Chewing under restraint stress inhibits the stress-induced suppression of cell birth in the dentate gyrus of aged SAMP8 mice.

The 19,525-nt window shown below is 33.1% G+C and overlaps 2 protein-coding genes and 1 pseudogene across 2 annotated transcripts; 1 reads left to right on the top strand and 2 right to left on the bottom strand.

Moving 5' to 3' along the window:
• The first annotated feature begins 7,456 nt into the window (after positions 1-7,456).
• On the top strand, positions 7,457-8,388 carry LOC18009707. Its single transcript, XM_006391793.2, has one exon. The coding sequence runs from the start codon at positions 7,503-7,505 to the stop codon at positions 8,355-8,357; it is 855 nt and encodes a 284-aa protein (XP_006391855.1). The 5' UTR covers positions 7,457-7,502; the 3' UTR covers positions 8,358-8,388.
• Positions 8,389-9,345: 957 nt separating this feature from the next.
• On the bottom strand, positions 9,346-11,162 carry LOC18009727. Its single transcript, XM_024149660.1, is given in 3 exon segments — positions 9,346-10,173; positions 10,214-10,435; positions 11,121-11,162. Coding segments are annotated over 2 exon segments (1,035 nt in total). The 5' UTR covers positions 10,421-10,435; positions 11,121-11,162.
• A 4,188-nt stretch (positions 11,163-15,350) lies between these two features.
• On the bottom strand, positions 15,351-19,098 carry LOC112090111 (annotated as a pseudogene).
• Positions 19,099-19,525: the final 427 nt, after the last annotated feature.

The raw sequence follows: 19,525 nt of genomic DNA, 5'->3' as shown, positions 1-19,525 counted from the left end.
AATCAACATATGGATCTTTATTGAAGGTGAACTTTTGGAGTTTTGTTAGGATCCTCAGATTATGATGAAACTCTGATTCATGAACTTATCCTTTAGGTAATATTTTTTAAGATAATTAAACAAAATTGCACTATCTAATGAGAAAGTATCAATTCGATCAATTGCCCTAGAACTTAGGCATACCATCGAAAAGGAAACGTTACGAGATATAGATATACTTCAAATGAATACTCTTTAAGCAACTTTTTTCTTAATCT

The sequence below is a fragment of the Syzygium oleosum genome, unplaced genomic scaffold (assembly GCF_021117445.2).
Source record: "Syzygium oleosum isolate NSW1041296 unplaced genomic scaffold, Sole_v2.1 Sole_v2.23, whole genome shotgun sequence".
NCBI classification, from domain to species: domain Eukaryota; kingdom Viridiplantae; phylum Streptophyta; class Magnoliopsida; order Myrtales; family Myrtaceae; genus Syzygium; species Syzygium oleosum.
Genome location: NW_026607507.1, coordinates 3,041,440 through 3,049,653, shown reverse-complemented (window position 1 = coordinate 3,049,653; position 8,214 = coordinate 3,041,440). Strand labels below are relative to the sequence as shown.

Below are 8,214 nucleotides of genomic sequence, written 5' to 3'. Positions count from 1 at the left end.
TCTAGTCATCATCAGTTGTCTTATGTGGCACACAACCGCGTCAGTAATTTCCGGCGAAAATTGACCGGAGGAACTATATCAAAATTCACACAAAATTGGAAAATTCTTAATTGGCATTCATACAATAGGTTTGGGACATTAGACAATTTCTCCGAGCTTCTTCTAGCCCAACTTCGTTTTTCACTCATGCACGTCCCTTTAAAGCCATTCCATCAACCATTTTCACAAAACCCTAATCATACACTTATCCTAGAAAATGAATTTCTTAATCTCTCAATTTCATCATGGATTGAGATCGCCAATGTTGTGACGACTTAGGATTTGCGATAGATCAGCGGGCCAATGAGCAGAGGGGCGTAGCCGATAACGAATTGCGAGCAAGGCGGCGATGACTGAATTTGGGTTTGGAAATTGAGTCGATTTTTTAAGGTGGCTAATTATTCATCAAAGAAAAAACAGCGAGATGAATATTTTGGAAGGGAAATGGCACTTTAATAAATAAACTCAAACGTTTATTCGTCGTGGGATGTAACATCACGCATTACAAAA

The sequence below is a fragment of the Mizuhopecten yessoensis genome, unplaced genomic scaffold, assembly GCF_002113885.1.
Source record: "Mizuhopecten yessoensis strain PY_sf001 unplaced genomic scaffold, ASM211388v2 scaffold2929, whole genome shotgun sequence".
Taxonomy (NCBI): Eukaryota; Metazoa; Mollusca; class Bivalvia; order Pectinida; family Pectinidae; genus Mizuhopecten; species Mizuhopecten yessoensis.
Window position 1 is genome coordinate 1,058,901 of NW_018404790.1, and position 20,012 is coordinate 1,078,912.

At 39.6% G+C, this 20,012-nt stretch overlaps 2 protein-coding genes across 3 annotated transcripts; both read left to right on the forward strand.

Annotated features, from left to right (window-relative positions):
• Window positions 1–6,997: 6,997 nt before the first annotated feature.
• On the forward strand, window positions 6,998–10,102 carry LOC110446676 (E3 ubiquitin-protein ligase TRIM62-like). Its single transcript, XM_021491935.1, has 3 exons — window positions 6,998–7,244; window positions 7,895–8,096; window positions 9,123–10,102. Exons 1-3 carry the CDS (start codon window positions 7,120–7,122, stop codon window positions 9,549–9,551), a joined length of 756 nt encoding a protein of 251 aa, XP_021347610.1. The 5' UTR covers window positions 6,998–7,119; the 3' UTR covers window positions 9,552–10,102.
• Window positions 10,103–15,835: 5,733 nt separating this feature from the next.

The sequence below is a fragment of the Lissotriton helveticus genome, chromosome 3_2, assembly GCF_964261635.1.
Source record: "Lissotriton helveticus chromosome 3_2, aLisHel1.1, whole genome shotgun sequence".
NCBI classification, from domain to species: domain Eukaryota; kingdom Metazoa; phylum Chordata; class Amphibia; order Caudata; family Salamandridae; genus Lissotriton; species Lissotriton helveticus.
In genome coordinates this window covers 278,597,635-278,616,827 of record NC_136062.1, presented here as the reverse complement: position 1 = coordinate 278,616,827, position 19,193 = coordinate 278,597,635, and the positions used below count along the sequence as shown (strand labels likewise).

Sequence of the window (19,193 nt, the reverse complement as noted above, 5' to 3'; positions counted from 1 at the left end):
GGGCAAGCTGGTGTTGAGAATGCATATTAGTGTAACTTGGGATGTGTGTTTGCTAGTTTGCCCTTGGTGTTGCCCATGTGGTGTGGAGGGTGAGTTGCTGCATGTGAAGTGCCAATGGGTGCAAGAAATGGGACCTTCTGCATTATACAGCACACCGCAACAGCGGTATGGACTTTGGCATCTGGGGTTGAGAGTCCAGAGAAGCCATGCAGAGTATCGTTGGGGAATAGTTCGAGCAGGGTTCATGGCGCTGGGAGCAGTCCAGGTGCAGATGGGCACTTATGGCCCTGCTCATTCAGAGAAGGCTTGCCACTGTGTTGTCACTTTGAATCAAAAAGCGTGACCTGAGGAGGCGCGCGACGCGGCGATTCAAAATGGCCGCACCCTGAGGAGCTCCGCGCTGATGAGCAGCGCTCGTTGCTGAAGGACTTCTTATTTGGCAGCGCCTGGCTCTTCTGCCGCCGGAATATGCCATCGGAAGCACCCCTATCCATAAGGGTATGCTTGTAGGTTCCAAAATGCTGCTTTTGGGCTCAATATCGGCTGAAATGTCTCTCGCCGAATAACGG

ABSTRACT To investigate the mechanisms underlying impaired hippocampal function resulting from masticatory dysfunction, we examined the effects of the molarless condition on cell proliferation and the effect of the administration of metyrapone, which suppresses the stress-induced rise in plasma corticosterone levels, on cell proliferation in the hippocampal dentate gyrus (DG) of aged senescence-accelerated prone (SAMP8) mice. In addition, we examined whether chewing under restraint stress prevents the stress-induced suppression of cell proliferation. In aged mice, the molarless condition suppressed cell proliferation in the hippocampal DG. Vehicle-injected molarless mice had significantly higher plasma corticosterone levels than vehicle-injected control and metyrapone-injected molarless mice, in association with decreased cell proliferation in the hippocampal DG. Pretreatment with metyrapone inhibited the increase in plasma corticosterone levels induced by the bite-raised condition, and also attenuated the reduction in cell proliferation. Immobilization stress suppressed cell proliferation in the hippocampal DG, but chewing under restraint stress blocked the stress-induced suppression of cell proliferation in the DG. These results suggest that the morphologic deficits induced by the molarless condition in aged SAMP8 mice are a result of increased plasma corticosterone levels, and that chewing under restraint stress prevents the stress-induced suppression of cell birth in the DG.